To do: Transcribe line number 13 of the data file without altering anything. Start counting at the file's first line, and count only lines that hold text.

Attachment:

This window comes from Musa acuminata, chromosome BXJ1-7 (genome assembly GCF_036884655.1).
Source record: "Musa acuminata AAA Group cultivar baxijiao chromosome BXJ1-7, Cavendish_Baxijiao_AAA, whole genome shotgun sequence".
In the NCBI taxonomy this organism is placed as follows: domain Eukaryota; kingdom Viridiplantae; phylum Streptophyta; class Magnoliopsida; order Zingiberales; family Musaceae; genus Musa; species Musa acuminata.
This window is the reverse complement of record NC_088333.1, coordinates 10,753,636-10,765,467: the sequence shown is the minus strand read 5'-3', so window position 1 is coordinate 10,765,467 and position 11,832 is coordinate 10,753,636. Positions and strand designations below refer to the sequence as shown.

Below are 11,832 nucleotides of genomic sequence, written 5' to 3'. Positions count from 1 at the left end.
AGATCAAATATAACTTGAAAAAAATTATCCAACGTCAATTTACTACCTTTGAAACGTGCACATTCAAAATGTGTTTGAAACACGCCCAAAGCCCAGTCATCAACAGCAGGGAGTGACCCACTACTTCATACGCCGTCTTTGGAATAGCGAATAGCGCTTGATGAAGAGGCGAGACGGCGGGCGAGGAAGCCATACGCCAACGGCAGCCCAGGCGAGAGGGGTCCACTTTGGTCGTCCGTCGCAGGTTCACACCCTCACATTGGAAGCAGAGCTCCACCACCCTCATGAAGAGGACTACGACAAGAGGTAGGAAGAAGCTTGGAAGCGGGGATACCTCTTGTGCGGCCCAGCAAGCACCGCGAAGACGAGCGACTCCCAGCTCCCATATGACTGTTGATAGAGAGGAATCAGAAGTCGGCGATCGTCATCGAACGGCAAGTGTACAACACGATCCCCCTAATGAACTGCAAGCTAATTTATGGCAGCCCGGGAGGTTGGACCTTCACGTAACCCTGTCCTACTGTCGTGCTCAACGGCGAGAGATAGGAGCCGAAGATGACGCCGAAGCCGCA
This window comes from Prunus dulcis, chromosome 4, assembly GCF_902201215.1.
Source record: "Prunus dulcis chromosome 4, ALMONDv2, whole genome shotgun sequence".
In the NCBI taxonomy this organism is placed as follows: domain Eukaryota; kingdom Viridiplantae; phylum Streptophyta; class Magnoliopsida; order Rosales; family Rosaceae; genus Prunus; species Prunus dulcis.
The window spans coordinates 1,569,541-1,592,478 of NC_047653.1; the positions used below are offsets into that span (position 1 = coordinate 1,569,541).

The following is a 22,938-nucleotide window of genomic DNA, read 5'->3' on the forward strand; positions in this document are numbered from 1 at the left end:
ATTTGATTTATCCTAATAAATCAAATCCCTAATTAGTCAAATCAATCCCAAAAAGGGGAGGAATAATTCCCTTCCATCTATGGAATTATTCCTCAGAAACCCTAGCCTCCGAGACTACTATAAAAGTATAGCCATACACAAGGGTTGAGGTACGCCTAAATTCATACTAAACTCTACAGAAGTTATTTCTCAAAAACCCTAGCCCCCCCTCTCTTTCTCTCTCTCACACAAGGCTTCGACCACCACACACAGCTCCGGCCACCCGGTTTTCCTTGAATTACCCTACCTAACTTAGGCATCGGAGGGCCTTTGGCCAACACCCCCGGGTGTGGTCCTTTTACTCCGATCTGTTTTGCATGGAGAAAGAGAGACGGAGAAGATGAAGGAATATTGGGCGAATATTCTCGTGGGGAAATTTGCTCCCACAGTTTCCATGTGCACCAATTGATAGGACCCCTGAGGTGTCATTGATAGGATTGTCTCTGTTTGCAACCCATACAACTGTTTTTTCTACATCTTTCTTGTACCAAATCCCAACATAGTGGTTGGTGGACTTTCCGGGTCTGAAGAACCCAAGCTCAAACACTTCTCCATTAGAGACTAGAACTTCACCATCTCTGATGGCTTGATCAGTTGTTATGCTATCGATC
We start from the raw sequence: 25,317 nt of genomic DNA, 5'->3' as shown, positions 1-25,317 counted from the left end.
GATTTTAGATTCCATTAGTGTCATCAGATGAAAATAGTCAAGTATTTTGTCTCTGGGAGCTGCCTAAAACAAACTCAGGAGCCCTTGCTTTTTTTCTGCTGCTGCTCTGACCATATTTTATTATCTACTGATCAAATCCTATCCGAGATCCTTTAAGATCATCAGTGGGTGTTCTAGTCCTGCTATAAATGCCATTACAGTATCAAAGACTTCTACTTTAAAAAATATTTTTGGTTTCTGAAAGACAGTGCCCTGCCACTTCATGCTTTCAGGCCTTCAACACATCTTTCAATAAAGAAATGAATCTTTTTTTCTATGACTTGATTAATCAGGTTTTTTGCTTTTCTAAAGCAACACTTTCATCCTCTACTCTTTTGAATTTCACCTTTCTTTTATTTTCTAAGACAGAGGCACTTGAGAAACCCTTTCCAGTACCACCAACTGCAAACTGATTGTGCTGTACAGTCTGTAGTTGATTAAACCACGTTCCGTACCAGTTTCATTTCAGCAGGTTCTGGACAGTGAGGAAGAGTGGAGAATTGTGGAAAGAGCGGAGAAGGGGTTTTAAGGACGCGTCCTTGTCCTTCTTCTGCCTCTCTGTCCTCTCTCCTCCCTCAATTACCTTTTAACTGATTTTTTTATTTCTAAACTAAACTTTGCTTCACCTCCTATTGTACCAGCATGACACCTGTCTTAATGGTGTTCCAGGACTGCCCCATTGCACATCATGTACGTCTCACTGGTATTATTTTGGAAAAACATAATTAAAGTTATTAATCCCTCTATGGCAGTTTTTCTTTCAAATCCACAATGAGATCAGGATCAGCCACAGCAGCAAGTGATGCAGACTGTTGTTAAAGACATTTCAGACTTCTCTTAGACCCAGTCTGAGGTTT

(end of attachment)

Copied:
We start from the raw sequence: 25,317 nt of genomic DNA, 5'->3' as shown, positions 1-25,317 counted from the left end.